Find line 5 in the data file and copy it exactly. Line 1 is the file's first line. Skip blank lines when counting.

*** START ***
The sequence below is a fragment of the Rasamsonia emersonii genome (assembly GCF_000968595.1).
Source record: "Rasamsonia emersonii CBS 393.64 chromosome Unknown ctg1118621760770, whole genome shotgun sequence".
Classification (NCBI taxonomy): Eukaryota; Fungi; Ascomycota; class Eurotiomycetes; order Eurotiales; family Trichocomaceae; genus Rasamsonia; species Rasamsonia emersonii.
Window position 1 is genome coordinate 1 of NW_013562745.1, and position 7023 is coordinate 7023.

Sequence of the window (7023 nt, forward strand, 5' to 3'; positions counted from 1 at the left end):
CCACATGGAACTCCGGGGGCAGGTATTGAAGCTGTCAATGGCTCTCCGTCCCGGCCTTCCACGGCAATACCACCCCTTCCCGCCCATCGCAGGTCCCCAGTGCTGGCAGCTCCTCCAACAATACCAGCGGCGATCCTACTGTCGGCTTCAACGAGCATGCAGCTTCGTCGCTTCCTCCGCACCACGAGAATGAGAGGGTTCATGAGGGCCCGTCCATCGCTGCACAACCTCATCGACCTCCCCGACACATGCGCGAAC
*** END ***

Sequence of the window (7023 nt, forward strand, 5' to 3'; positions counted from 1 at the left end):